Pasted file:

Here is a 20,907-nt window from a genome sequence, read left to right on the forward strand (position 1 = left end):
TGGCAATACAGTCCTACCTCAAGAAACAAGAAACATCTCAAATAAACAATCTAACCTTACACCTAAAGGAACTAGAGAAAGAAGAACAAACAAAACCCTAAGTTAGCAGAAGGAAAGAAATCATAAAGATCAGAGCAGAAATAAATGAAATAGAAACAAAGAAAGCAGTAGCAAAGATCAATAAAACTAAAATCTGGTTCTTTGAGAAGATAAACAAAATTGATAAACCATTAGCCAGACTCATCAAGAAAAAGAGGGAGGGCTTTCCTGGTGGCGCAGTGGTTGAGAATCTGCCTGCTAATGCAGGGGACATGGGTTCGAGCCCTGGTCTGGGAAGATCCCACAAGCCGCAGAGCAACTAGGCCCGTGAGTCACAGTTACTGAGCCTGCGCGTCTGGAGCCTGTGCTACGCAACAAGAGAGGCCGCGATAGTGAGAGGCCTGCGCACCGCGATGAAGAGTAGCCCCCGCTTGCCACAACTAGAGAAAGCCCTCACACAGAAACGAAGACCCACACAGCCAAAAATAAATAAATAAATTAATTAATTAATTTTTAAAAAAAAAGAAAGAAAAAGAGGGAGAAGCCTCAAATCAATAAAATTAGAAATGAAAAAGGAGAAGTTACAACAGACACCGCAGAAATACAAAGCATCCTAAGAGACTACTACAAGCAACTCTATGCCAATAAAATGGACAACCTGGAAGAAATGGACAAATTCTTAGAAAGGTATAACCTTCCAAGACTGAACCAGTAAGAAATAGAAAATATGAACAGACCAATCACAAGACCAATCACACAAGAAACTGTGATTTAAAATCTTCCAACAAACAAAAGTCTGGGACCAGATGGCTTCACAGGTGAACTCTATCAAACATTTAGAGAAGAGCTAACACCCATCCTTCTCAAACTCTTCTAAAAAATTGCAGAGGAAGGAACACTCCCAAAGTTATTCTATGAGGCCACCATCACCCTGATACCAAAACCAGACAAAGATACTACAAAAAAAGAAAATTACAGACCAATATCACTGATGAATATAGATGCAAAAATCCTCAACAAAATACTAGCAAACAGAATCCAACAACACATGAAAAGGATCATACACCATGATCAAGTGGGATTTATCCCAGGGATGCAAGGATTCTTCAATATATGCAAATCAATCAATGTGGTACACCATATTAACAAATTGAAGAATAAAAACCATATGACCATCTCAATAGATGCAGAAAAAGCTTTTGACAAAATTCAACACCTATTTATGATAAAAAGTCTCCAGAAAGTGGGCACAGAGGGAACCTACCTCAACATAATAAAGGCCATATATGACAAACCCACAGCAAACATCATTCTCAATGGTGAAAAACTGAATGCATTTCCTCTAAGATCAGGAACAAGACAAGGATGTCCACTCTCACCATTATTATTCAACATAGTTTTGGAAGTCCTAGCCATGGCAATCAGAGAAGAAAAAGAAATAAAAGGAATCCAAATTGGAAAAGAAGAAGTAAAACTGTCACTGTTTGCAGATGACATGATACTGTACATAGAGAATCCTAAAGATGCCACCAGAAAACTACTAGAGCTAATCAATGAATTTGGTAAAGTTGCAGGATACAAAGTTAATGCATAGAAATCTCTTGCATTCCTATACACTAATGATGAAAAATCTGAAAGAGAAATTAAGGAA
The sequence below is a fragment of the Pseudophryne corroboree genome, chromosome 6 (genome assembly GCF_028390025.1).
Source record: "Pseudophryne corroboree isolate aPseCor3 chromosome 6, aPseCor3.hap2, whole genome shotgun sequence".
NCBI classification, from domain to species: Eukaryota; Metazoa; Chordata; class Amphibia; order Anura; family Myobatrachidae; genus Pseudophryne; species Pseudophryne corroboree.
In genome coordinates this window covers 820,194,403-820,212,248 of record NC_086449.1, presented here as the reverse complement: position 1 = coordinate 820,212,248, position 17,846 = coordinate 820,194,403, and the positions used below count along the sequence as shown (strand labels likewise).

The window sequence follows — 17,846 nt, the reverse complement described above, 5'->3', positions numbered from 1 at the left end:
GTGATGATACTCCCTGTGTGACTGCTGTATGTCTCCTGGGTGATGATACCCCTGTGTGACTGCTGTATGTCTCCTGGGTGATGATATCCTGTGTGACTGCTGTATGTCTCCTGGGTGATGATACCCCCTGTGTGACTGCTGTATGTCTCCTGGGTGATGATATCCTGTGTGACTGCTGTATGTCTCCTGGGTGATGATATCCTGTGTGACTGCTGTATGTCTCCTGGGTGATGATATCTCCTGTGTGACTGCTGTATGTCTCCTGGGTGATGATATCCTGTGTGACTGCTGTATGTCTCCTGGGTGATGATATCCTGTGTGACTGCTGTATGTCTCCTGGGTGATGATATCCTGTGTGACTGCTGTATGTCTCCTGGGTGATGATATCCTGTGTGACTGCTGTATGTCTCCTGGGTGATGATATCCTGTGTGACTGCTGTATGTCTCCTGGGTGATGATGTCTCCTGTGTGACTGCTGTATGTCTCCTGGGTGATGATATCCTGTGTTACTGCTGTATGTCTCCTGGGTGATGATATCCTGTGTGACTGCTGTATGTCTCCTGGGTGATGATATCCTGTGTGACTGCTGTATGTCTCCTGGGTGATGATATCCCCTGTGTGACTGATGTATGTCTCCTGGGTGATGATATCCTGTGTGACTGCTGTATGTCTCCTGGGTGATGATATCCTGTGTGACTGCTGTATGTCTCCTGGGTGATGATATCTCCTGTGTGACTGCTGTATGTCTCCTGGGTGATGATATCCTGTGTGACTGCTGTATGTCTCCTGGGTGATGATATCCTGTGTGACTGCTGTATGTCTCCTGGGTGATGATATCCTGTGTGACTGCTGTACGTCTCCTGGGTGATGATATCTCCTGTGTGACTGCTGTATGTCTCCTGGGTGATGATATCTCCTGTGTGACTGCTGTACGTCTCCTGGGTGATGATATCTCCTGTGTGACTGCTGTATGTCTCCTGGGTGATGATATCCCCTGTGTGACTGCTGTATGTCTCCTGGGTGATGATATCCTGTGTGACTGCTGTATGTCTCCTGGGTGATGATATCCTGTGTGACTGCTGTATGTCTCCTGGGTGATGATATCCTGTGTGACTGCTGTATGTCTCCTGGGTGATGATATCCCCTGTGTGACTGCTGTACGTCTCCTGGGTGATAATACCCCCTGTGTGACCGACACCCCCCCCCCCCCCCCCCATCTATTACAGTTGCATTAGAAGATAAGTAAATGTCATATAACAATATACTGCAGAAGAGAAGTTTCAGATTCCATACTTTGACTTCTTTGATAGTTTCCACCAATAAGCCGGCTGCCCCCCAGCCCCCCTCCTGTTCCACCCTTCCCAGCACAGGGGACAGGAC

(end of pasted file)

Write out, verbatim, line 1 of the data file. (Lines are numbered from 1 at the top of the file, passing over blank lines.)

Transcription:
Here is a 20,907-nt window from a genome sequence, read left to right on the forward strand (position 1 = left end):